How you can learn Spanish fast

Learning Spanish quickly and efficiently

Everyone knows that learning a language can take time, but if speed and efficiency are priority, than there are some shortcuts you should know about that will help you enhance your progress and achieve your fluency goals in a fraction of the time.

What you really need is a daily dose of vocabulary, grammar, some phrases and plenty of conversation and practice. If you live in a country where Spanish is spoken, great! You have the home-team advantage. If you don’t, never fear as you can always create an immersion environment in your own perimeter.

Spanish isn’t as hard as you might think

The good thing is, when it comes to Spanish for English speakers, the situation isn’t so bad. For one thing, both English and Spanish are from the Indo-European family. Secondly, the Spanish alphabet is relatively similar to the English one and thirdly, the two tongues have been in contact for a while so you’ll definitely run into some cognates.

Another huge plus is there are more than enough native Spanish speakers around the world for you to practice with. There is also an excess of written and spoken Spanish all over the web and YouTube. Keep in mind that there are two major variants of Spanish, Castilian from Spain and Spanish from Latin America. Decide which one you want to learn, gather a few basic resources to help you get started (notebook, dictionary, grammar guide) and you’ll be ready to go!

5 Tips for learning Spanish fast

Design a language learning plan Grammar and phrases are important things to master, as are schematic pockets of vocabulary (animal words, food terminology, science vocabulary) but language learning can be overwhelming when you consider the amount of things there are to learn. Build yourself a plan from the outset which includes a well balanced routine and keeps you in constant contact with the Spanish language. It doesn’t matter if you choose to do only one day of grammar, one day of flamenco lessons and two of cooking lessons a week. As long as you’re getting regular and consistent exposure to Spanish, learning new words, and plodding along at the underlying structure, you’ll be on your way to fluency in no time. Of course, the more ambitious your plan and the more hours you dedicate, the faster you’ll see results.

Build your own dictionary A traditional paper dictionary is full of words in a foreign language that you may never use. But thanks to online dictionaries and free tools like duolingo , you can create your own dictionary full of words you want to know. Start adding 5-10 new terms a day and create a catalogue of flashcards that you can practice and review. After all, who says you need to study office vocabulary when it’s so much more fun to learn the names of baby animals and tropical fruits and vegetables?!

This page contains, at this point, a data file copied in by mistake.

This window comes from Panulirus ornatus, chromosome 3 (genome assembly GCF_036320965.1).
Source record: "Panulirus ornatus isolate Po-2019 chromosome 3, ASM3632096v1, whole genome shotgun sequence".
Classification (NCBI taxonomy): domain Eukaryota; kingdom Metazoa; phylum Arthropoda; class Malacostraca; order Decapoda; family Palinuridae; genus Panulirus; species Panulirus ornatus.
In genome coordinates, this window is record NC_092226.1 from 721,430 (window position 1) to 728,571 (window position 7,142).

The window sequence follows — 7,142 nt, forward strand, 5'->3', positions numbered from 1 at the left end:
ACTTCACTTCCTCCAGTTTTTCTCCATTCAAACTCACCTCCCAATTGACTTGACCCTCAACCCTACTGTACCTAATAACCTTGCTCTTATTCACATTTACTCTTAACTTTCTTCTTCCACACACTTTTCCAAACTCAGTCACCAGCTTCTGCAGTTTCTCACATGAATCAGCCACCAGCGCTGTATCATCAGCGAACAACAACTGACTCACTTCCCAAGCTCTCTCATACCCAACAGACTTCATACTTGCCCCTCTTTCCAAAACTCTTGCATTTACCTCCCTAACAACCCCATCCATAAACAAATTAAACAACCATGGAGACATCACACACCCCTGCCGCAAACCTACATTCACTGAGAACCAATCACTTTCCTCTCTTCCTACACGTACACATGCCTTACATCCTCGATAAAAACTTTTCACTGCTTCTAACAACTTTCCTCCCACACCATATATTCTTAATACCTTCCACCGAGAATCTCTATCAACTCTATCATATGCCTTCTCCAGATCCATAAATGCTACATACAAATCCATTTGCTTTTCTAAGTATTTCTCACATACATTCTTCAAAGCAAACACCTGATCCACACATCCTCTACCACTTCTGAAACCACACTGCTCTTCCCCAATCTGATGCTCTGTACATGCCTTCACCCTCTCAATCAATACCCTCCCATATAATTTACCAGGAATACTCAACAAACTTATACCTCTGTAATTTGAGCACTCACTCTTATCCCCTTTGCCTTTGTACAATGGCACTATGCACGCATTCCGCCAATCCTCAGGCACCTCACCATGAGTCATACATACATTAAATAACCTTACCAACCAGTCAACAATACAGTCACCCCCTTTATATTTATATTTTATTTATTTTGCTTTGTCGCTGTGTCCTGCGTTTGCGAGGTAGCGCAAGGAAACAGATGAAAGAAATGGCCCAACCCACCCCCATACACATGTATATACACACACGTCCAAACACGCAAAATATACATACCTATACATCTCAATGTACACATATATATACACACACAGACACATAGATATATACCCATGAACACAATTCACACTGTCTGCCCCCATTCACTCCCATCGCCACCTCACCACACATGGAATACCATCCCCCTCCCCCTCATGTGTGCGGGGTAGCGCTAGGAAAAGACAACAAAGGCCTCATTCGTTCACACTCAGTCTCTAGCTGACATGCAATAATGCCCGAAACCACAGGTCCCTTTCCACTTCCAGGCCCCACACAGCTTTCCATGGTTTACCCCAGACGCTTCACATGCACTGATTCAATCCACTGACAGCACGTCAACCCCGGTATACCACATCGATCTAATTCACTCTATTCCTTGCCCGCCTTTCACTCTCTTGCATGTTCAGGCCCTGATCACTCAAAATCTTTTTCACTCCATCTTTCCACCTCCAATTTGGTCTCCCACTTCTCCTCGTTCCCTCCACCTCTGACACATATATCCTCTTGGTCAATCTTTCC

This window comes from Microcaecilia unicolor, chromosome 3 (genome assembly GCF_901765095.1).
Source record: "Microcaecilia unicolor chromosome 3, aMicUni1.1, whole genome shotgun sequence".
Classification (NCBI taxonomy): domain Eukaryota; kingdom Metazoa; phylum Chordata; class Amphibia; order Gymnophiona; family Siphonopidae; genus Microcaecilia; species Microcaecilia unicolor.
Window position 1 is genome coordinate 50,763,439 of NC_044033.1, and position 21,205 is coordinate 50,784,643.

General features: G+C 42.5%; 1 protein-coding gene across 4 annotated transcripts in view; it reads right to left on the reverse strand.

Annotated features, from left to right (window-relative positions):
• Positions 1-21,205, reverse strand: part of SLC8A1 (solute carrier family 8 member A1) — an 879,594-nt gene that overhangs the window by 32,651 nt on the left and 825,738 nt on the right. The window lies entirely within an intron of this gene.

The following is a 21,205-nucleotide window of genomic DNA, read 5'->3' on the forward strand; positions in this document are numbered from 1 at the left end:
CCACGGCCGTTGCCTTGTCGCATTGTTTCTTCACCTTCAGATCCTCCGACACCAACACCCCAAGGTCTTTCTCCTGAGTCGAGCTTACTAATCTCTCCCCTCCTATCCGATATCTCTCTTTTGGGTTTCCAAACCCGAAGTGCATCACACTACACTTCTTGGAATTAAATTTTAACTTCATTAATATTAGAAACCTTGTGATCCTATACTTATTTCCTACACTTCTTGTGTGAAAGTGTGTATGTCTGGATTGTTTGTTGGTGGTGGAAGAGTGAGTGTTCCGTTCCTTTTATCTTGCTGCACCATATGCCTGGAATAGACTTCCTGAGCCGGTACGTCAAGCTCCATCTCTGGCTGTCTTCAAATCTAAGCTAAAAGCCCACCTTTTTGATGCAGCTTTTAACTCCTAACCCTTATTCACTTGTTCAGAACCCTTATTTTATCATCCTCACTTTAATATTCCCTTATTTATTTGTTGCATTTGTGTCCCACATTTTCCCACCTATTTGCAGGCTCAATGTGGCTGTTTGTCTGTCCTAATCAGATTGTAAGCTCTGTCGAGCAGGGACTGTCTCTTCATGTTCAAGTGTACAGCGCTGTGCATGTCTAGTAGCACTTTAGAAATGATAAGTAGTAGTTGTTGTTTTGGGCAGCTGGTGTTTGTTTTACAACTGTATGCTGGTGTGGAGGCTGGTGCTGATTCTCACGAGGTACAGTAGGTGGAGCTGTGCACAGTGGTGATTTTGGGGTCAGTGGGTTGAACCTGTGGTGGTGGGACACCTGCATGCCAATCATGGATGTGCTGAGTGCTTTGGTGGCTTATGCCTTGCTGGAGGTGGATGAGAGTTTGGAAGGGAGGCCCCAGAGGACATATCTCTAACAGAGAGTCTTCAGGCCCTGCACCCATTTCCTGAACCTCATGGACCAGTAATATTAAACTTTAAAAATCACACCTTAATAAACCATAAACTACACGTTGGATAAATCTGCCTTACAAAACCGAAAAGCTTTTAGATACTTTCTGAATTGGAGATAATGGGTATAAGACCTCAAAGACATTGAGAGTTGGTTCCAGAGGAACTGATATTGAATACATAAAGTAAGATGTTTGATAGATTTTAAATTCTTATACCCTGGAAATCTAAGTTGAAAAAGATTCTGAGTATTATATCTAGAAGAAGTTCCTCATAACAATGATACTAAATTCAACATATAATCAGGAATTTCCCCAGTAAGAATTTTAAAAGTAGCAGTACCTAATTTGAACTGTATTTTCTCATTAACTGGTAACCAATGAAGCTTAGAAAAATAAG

Get creative with your flashcards Another trick for learning Spanish is to actually improve you brain’s ability to store Spanish words in short-term memory. You can do this by mixing up your practice games and quizzing yourself to remember new words out of thin air. The more you see a word and shortly after need to reproduce it, the more efficient your brain will get at holding the image of a new term in memory for longer and longer stretches. Aptitude may be something you’re born with but it’s also something you can

Tune in to Spanish television  When you first start studying a language, you need to get better at hearing where one word starts and stops (also called parsing the speech). One of the best ways to do this is to watch Spanish television and films with subtitles. Be sure to set the subtitles to Spanish, not English. This is because it doesn’t matter if you understand what you hear and read. In the beginning, you’re training your brain to listen for words and match letters to their corresponding sounds. Having strong phonics in Spanish will make everything easier when it comes to looking up vocabulary and sounding things out.

Ensure motivation stays high Language learning can be hard in the early days and staying motivated is one of the strongest defenses you have against failure. It may be that you pick up a book on Spanish history or art, start an Almodovar film marathon or join a Spanish conversation club. If food motivates you, head out to a local restaurant for tapas and make small talk with the waiter, whatever makes you feel good and encourages you to keep up the hard work and learn more will do the trick. Remember, the strongest from of motivation comes from a desire to integrate with native speakers and immerse yourself in the target language.

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